• The ‘Adopt a Float’ initiative, which encourages schoolchildren to ‘adopt’ a submarine robot (a Bio-Argo profiling float) and follow it on its scientific voyage via the dedicated website. Students have direct access to the data gathered, some of which they are able to study.

Laboratoire d’Océanographie Microbienne – LOM [Microbial Oceanography Laboratory]

The Microbial Oceanography Laboratory is a joint unit of the Pierre and Marie Curie University (UPMC) and the French National Centre for Scientific Research (CNRS). Enjoying a worldwide reputation in the field of microbial ecology and marine biogeochemistry, LOM currently has around fifty researchers, technicians and students. Over the last ten years LOM researchers have led international research projects and participated in major oceanographic projects in the Southern Ocean.

Laboratoire de Météorologie Dynamique –LMD [Laboratory for Dynamic Meteorology]

Founded in 1968 as a unit of France’s National Centre for Scientific Research (CNRS), the Laboratory for Dynamic Meteorology has since 1998 functioned as a mixed research unit spread over three university sites in Paris and its surrounding suburbs: the École Polytechnique, the École Normale Supérieure, and the Pierre and Marie Curie University. LMD is a member of the Pierre Simon Laplace Institute (IPSL), a group of six state-run laboratories in the Greater Paris region which carry out environmental science research. The laboratory carries out research into climate phenomena, pollution, planetary atmospheres and, more generally, the hydrosphere covering the earth’s surface. Its work combines theoretical approaches and practical developments in observation and digital modelling. Work at LMD currently focuses on two main themes: anthropic causes of climate change; and the dynamic physical processes in the hydrosphere.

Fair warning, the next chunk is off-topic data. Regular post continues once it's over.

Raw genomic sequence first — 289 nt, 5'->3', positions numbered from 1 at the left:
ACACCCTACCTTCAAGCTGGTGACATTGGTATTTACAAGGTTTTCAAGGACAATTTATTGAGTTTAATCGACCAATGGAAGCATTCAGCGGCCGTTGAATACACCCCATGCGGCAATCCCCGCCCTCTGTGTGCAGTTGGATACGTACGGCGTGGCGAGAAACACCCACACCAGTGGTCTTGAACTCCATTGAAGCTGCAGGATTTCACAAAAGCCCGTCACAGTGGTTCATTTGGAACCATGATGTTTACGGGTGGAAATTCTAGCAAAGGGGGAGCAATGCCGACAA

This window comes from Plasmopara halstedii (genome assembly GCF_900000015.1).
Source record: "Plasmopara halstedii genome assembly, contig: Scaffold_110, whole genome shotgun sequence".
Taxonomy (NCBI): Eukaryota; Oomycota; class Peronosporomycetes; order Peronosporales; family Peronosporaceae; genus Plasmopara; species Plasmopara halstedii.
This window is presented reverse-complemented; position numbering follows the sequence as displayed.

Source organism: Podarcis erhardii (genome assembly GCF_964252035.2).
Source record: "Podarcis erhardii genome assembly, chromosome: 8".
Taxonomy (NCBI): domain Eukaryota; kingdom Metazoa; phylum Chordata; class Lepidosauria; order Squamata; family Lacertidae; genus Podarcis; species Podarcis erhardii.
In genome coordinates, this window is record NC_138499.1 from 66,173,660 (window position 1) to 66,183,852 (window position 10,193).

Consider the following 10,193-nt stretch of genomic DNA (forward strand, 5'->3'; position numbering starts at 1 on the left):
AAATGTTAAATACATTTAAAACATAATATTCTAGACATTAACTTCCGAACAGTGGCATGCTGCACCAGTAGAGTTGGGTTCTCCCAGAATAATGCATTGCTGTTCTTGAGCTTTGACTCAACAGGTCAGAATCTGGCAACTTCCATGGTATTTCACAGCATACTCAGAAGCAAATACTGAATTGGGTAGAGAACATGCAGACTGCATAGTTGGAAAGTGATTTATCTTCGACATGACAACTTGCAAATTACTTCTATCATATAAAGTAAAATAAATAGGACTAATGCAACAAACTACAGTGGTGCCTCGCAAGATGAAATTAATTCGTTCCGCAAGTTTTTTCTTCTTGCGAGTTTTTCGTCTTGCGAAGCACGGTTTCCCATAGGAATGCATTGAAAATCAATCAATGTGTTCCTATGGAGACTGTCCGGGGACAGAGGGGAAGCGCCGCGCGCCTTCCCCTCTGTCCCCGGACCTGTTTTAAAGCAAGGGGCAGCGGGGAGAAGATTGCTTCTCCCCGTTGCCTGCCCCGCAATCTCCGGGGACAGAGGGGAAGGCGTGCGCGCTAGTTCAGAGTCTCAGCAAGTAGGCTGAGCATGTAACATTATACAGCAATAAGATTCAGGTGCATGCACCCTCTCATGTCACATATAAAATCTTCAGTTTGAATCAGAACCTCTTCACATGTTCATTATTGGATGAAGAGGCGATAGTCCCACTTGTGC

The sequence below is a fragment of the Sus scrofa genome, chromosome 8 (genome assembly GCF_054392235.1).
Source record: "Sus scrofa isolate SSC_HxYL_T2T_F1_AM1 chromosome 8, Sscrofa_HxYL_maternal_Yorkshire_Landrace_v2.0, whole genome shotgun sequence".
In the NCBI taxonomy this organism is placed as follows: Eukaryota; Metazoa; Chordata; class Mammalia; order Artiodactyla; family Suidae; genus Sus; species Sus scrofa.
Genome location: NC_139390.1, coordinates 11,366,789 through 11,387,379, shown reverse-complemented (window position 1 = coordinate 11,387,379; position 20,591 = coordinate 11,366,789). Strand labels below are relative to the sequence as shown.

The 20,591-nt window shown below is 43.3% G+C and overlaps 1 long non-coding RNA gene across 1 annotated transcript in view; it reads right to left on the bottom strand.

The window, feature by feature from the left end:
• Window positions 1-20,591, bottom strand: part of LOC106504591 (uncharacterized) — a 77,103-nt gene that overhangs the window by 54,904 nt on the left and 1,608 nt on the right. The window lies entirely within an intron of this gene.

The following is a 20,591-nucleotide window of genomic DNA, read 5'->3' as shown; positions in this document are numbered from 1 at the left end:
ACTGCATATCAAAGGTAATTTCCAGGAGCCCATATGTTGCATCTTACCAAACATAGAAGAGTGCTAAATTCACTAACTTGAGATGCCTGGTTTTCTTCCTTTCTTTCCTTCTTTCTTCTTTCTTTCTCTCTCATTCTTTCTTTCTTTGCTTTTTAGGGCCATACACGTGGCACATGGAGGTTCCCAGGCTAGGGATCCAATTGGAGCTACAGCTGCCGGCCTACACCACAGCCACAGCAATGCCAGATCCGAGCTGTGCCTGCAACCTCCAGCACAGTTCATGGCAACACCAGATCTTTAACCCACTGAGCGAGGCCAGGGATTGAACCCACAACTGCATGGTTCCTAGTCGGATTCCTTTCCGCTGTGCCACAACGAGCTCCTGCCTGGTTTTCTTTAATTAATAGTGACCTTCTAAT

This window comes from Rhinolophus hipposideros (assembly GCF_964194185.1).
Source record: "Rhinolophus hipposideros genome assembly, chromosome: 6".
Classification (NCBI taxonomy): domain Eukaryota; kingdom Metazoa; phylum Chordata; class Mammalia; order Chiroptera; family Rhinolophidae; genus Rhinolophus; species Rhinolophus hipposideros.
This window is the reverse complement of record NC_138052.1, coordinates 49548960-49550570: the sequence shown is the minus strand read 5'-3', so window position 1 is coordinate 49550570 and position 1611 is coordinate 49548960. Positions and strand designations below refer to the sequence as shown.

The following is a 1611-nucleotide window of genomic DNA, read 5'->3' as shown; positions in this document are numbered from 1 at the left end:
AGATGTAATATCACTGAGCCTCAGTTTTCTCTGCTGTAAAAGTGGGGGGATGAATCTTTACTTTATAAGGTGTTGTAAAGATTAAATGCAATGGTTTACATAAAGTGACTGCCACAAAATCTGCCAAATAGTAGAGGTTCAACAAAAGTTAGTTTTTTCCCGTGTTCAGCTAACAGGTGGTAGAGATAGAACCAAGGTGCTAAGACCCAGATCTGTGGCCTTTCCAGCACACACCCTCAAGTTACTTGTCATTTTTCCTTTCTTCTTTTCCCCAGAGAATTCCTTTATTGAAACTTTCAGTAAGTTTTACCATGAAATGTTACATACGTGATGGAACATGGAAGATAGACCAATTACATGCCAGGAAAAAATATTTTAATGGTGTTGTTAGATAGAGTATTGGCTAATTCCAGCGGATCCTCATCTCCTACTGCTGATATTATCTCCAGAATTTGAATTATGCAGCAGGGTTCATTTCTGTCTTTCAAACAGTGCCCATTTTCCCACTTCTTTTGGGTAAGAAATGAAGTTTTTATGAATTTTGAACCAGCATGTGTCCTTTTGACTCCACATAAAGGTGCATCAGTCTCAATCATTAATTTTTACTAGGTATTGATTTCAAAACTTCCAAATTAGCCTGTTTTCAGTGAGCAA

Laboratoire d’Océanographie de Villefranche – LOV [Villefranche Oceanography Laboratory]

The Villefranche Oceanography Laboratory is a joint unit of the Pierre and Marie Curie University (UPMC) and the French National Centre for Scientific Research (CNRS). With around a hundred researchers, technicians and students, the laboratory has an international reputation in the fields of biogeochemistry, marine optics, and zooplankton and microbe ecology. LOV hosts a large number of international conferences and participates in many European and international research projects.

The BNP Paribas Foundation –

Established under the aegis of the Fondation de France, the BNP Paribas Foundation has been engaged in major philanthropic works for 30 years, encouraging and contributing to the BNP Paribas Group’s charitable and community support initiatives in all parts of the world where the Bank does business.

The BNP Paribas Foundation’s activities are focused on supporting and assisting innovative projects in three main fields: Arts & Culture, Social Inclusion and Environmental Care.  The Foundation’s policy is to provide optimal support to its partner organisations, through a commitment to working with those partners and their projects over the long term. Dialogue, loyal support and a relationship based on trust are the hallmarks of that commitment.

The year 2014 marked the 30th anniversary of the BNP Paribas Foundation. Since it was set up in 1984, the Foundation has provided support to more than 300 arts & culture projects, some 40 scientific research programmes and around one thousand education and social inclusion initiatives, in France and across the world.

The Climate Initiative programme –

The BNP Paribas Foundation is providing assistance to SOCLIM as part of the Climate Initiative, a corporate philanthropy programme launched by the Foundation in 2011, in close liaison with the BNP Paribas Group CSR department, to support research into climate change.  A total of ten climate change research projects have received, or are currently receiving, financial support under the Climate Initiative.